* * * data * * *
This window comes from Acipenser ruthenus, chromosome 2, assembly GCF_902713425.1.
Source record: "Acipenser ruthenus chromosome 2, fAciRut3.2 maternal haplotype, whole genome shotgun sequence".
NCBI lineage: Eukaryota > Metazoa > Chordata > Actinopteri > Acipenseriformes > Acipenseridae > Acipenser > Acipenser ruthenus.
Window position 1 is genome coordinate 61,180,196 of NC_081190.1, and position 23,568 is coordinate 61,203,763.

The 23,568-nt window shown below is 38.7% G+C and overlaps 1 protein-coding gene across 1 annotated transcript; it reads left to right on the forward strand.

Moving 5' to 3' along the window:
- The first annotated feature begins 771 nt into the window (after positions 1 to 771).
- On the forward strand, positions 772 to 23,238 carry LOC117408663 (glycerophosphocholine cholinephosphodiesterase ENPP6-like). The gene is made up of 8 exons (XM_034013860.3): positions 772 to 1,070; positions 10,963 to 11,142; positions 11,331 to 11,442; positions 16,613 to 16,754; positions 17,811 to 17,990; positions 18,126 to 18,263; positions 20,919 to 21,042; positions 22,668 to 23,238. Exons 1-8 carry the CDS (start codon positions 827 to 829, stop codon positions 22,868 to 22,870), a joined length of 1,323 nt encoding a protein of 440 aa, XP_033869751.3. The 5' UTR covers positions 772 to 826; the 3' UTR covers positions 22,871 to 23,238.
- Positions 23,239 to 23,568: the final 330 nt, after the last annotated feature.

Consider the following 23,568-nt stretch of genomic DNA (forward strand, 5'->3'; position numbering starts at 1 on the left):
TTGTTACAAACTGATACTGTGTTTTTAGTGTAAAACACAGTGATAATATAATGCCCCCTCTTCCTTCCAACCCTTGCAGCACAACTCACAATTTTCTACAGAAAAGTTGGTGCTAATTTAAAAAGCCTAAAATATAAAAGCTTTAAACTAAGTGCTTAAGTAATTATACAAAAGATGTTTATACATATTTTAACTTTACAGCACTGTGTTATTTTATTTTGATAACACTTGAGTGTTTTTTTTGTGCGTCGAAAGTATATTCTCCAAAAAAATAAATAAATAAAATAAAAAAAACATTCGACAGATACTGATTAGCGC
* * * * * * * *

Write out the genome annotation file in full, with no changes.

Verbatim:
This window comes from Acipenser ruthenus, chromosome 2, assembly GCF_902713425.1.
Source record: "Acipenser ruthenus chromosome 2, fAciRut3.2 maternal haplotype, whole genome shotgun sequence".
NCBI lineage: Eukaryota > Metazoa > Chordata > Actinopteri > Acipenseriformes > Acipenseridae > Acipenser > Acipenser ruthenus.
Window position 1 is genome coordinate 61,180,196 of NC_081190.1, and position 23,568 is coordinate 61,203,763.

The 23,568-nt window shown below is 38.7% G+C and overlaps 1 protein-coding gene across 1 annotated transcript; it reads left to right on the forward strand.

Moving 5' to 3' along the window:
- The first annotated feature begins 771 nt into the window (after positions 1 to 771).
- On the forward strand, positions 772 to 23,238 carry LOC117408663 (glycerophosphocholine cholinephosphodiesterase ENPP6-like). The gene is made up of 8 exons (XM_034013860.3): positions 772 to 1,070; positions 10,963 to 11,142; positions 11,331 to 11,442; positions 16,613 to 16,754; positions 17,811 to 17,990; positions 18,126 to 18,263; positions 20,919 to 21,042; positions 22,668 to 23,238. Exons 1-8 carry the CDS (start codon positions 827 to 829, stop codon positions 22,868 to 22,870), a joined length of 1,323 nt encoding a protein of 440 aa, XP_033869751.3. The 5' UTR covers positions 772 to 826; the 3' UTR covers positions 22,871 to 23,238.
- Positions 23,239 to 23,568: the final 330 nt, after the last annotated feature.

Consider the following 23,568-nt stretch of genomic DNA (forward strand, 5'->3'; position numbering starts at 1 on the left):
TTGTTACAAACTGATACTGTGTTTTTAGTGTAAAACACAGTGATAATATAATGCCCCCTCTTCCTTCCAACCCTTGCAGCACAACTCACAATTTTCTACAGAAAAGTTGGTGCTAATTTAAAAAGCCTAAAATATAAAAGCTTTAAACTAAGTGCTTAAGTAATTATACAAAAGATGTTTATACATATTTTAACTTTACAGCACTGTGTTATTTTATTTTGATAACACTTGAGTGTTTTTTTTGTGCGTCGAAAGTATATTCTCCAAAAAAATAAATAAATAAAATAAAAAAAACATTCGACAGATACTGATTAGCGC